This section is from the book "The Gardener's Monthly And Horticulturist V24", by Thomas Meehan. See also: Four-Season Harvest: Organic Vegetables from Your Home Garden All Year Long.
Pliny, as well as Linnaeus and most modern botanists, includes amongst Plums the Apricot (Prunus Armeniaca), a tree most extensively cultivated, and which sows itself very readily in cultivated grounds over South-eastern Europe, Western Asia and East India, but its native country is very uncertain. The ancients called it Armeniaca, as having been brought from Armenia into Italy, where it is not indigenous ; also Prsecoca, Praaecoqua and Praecocco; and under one or other of these names it is mentioned by Dioscorides, by Galen, by Columella (who is the first who speaks of its cultivation) by Pliny (who, about ten years after Columella, asserts that it had been introduced into Borne about thirty years), by Martial, etc. Democritus and Diophanes give it the name of Bericocca. analogous to the Arabian Berkac and Berikhach, the probable origin of the Italian names of Ba-cocca, Albicocca, and even, according to Cesal-pin, Baracocca; and, lastly, Paolo Egineta, according to Matthioli, has spoken of these fruits-under the name of Doracia. Although some of these names, even in modern times, have been occasionally misapplied to a variety of Peach, yet they all properly designate the Apricot and show that that fruit was known in very remote times.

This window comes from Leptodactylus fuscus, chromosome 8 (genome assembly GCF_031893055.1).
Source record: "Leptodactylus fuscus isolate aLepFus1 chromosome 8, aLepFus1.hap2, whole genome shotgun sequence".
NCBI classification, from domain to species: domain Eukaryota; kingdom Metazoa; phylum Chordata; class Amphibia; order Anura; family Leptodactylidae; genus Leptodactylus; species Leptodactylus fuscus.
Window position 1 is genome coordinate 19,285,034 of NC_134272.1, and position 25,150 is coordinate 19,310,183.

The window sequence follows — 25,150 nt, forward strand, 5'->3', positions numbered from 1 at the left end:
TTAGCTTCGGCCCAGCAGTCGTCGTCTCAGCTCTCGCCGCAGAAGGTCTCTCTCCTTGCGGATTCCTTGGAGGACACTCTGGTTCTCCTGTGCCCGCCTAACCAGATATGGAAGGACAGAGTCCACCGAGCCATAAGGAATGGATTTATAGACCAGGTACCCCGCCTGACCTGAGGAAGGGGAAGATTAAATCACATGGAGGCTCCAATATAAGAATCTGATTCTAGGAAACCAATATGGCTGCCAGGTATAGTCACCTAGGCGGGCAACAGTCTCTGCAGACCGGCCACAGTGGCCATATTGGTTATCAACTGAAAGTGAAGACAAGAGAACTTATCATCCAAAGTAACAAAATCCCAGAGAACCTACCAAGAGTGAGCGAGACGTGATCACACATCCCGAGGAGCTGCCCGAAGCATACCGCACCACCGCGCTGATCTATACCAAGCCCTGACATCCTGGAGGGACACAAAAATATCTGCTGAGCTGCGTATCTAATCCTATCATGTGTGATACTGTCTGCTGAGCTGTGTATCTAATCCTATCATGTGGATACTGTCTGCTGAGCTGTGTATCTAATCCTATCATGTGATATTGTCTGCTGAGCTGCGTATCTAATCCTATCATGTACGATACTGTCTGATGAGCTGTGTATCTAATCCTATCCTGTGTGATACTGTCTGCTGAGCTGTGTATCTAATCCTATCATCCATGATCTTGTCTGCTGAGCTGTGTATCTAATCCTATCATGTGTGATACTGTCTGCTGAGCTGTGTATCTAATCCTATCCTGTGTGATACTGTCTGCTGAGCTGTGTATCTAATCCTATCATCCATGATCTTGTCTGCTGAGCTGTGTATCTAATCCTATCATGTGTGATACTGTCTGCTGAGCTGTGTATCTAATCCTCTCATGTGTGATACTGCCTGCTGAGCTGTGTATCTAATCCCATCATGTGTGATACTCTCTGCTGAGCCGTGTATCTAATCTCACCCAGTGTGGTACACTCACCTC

Having never been very much appreciated, except for its odor, there was not in former days any great propagation of varieties of it. Micheli, however, under the Medici, enumerates thirteen among the fruits cultivated for the table of Cosmo III. - The Garden.